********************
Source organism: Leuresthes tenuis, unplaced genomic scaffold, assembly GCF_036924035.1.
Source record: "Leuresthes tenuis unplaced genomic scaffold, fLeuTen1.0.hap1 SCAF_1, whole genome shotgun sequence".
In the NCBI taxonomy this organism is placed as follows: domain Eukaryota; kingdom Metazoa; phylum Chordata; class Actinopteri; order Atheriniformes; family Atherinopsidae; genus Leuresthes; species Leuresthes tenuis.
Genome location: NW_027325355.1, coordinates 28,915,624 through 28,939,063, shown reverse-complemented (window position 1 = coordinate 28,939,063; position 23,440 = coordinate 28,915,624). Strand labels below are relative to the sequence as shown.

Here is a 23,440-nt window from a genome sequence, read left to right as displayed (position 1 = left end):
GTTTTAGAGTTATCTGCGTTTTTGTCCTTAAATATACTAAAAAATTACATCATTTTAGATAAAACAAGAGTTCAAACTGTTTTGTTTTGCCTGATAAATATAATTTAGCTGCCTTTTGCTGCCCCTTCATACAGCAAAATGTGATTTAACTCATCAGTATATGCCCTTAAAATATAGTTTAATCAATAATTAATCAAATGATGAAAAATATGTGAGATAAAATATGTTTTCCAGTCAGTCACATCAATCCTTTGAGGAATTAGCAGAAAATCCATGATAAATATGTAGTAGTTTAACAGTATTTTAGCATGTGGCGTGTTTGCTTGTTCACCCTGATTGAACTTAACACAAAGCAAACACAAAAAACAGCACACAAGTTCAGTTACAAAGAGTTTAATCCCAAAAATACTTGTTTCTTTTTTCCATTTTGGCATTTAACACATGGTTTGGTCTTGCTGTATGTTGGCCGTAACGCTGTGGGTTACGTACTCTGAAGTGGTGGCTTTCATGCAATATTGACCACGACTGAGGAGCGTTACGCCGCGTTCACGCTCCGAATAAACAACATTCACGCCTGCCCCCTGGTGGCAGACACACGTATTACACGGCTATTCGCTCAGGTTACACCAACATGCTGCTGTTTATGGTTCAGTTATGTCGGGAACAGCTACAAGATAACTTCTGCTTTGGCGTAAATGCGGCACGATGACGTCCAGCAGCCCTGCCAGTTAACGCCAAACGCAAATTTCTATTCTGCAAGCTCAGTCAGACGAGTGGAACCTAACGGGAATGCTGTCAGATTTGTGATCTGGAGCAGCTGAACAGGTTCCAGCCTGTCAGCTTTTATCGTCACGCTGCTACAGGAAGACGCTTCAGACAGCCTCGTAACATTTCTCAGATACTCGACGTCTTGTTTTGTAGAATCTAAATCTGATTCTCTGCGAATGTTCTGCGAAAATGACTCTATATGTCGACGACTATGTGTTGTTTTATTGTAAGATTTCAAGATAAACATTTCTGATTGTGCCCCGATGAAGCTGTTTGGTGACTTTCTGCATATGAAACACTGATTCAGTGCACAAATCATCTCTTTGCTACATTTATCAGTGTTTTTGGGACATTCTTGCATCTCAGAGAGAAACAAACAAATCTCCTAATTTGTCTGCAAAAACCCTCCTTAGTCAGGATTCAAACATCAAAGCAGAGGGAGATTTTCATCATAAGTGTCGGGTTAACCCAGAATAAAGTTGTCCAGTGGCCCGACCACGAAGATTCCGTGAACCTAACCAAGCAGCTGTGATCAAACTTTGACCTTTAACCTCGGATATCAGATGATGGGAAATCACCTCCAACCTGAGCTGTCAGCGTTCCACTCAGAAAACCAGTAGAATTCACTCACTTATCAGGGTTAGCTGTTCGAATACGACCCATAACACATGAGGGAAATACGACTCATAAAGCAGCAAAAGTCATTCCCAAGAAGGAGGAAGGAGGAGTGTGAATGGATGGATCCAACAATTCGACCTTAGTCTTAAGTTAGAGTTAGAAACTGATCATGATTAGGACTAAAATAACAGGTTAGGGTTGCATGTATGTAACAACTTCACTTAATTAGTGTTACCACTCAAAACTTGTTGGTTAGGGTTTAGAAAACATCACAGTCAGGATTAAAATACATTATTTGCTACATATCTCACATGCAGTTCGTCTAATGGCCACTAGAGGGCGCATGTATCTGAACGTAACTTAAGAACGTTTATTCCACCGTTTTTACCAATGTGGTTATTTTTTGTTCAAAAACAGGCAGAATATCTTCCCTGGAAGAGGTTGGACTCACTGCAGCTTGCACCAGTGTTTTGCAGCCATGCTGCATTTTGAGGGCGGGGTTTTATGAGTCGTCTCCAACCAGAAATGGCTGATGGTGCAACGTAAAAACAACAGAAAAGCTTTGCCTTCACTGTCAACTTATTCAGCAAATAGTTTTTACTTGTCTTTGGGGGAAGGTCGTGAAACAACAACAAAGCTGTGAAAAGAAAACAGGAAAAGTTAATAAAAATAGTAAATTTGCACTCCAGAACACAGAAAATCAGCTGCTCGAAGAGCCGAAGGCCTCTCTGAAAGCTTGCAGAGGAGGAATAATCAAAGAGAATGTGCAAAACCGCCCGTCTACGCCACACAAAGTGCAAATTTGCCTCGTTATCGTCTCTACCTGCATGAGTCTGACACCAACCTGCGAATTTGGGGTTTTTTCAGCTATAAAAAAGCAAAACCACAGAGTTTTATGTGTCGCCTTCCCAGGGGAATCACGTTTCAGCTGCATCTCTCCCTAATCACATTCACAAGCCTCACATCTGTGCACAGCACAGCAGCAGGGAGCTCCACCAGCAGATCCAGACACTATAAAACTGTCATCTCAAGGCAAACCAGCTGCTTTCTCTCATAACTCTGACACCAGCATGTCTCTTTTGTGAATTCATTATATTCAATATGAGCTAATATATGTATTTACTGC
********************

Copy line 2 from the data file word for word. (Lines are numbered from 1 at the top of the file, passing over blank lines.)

Source record: "Leuresthes tenuis unplaced genomic scaffold, fLeuTen1.0.hap1 SCAF_1, whole genome shotgun sequence".